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Vaccine restrictions triggered amid dramatic rise in whooping cough cases
Nearly three times as many people contracted whooping cough this year than last year – with 11,000 notifications to NSW Health compared with 3000 in 2014.
NSW Health director of communicable diseases Vicky Sheppeard said supplies of the vaccine had been low for most of the year.
“That’s resulted partly from the outbreaks which have generated demand, and also NSW and all states and territories have purchased a lot of the vaccine for pregnant women, so that has impacted the domestic supply.”
Since NSW started offering the vaccine to pregnant women in April, 103,000 doses of the vaccine have been distributed to general practices in NSW. They are also available to healthcare workers.
Other patients have been told they will be unable to get the vaccine until the middle of 2016.
The Therapeutic Goods Administration said manufacturers of the vaccine – Sanofi and GSK – had recently signalled that their private supplies of the vaccine had run out. Sanofi’s alternative product, Adacel-Polio, was also under constrained supply.
“There is no shortage of pertussis-containing vaccines for the National Immunisation Program and the state/territory funded programs,” the federal health department said in a statement.
“This means that, for those most vulnerable to pertussis, vaccine supply is secured.”
Under the national vaccination program, children are vaccinated at two months, four months, six months, four years and in the first year of high school.
A spokeswoman for GSK said there had been an “unprecedented” number of requests for its Boostrix vaccine this year and supply had been interrupted.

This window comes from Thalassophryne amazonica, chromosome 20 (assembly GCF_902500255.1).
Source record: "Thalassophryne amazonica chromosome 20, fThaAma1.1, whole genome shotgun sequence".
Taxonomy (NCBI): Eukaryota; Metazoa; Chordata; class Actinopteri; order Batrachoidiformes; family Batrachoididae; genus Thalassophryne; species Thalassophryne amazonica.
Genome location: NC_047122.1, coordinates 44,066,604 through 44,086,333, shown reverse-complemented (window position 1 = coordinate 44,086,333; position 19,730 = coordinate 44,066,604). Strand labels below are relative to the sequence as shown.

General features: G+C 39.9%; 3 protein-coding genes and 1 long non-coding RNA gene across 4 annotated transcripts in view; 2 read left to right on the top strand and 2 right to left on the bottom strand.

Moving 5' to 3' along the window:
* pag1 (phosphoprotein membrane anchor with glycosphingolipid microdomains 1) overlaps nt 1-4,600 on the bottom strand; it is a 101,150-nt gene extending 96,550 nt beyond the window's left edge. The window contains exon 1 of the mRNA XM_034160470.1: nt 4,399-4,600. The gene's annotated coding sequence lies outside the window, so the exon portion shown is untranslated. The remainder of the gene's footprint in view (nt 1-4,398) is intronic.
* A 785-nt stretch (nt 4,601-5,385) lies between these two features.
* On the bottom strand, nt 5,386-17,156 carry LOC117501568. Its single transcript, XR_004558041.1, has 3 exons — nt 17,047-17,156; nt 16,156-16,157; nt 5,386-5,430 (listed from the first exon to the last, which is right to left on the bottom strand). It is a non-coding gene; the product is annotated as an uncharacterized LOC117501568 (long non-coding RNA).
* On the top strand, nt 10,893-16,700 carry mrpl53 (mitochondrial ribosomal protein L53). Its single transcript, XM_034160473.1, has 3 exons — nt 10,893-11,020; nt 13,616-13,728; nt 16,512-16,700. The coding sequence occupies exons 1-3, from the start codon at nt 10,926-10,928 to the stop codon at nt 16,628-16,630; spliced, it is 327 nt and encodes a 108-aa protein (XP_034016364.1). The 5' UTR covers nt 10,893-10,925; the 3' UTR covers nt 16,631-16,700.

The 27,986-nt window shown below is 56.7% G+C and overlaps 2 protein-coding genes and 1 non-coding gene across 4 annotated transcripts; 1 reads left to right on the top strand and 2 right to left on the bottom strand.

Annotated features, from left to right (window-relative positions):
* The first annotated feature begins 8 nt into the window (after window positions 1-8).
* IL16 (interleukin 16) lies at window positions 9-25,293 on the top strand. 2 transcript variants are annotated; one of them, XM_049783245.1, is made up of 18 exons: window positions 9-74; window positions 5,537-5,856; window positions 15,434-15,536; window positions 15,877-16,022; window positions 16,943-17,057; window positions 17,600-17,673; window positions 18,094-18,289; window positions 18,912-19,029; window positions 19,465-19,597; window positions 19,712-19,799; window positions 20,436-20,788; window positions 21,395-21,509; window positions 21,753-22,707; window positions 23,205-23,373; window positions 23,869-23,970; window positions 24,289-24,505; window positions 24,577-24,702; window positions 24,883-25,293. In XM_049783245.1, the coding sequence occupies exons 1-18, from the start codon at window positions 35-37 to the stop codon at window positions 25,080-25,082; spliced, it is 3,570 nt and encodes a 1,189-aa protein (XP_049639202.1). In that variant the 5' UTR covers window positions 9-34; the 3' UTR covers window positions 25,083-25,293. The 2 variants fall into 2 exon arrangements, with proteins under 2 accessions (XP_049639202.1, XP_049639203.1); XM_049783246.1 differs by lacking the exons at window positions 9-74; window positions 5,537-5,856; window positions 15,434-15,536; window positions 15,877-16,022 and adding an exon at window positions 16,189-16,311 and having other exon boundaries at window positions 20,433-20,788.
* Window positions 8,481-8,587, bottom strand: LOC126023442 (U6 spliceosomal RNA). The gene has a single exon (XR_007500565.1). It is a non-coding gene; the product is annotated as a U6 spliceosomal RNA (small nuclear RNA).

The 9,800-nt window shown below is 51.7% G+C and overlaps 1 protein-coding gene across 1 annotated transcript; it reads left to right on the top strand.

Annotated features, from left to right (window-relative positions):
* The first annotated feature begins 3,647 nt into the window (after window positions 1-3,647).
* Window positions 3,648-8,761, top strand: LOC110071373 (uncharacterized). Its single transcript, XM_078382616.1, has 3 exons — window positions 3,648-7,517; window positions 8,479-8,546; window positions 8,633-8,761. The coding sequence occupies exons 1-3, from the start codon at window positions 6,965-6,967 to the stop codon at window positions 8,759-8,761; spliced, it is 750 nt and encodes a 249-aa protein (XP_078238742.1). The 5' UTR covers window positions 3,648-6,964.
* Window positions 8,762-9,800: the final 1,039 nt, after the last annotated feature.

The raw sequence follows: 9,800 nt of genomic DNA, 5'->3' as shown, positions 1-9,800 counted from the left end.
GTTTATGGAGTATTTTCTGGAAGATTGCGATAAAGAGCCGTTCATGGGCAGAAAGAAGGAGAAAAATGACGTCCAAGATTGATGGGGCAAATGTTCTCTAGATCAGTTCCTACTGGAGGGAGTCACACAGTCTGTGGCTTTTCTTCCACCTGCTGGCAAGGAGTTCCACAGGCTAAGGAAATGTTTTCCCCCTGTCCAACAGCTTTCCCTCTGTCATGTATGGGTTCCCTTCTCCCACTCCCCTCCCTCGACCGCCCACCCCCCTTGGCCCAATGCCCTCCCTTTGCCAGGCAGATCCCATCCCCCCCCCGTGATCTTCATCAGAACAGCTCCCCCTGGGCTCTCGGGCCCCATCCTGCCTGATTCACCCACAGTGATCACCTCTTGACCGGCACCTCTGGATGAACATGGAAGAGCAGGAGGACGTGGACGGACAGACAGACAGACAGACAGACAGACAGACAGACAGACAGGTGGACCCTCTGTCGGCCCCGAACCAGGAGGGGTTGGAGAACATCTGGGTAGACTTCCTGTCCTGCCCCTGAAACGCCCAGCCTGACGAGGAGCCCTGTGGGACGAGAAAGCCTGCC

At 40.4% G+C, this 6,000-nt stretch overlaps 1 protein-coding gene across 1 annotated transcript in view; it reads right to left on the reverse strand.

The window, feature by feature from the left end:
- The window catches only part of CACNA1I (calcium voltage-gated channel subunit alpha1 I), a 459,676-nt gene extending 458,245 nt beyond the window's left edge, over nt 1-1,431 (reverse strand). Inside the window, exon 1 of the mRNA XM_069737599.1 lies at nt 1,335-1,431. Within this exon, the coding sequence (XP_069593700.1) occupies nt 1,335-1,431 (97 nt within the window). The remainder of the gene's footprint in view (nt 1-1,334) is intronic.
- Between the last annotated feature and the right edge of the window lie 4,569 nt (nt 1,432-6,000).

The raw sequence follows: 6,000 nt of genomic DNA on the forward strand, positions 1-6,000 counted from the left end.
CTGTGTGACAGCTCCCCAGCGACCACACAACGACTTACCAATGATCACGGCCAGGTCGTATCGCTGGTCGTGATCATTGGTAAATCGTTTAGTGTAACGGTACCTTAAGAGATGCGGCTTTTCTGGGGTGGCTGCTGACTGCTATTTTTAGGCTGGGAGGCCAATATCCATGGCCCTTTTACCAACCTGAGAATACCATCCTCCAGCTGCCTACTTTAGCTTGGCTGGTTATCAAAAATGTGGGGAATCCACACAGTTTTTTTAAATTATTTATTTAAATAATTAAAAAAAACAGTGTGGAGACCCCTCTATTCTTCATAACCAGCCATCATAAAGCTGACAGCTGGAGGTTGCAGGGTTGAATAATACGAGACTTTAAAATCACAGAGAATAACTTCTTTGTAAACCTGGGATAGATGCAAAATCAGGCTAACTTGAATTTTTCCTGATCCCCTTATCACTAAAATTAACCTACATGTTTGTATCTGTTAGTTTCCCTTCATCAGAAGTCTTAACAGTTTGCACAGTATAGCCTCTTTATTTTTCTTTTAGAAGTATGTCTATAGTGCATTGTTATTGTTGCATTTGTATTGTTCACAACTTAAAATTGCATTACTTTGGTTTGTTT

“GSK continues to manage and monitor the situation and acknowledges there may be temporary disruption to some supply at surgery and wholesaler level,” she said.
University of Sydney public health researcher Julie-Anne Leask said 96 per cent of parents supported vaccination.
“And because of that and the high level of outrage around whooping cough you get a lot of willingness in the community for adults to get up to date. There’s been a lot of publicity and encouragement for people to get themselves protected against whooping cough, so people are doing the right thing, but it’s probably created this unexpected demand,” Associate Professor Leask said.
Whooping cough typically surges every three to four years, when immunity from the last outbreak is waning within the community. The last big outbreak was in 2011-12.
A four-week-old baby died from whooping cough in Perth in March this year, but there have been no recorded fatalities in NSW.
The last known death from whooping cough in NSW was an unvaccinated baby who died late last year.
Published by: The Hawksbury Gazette 16/12/15
First published by the Sydney Morning Herald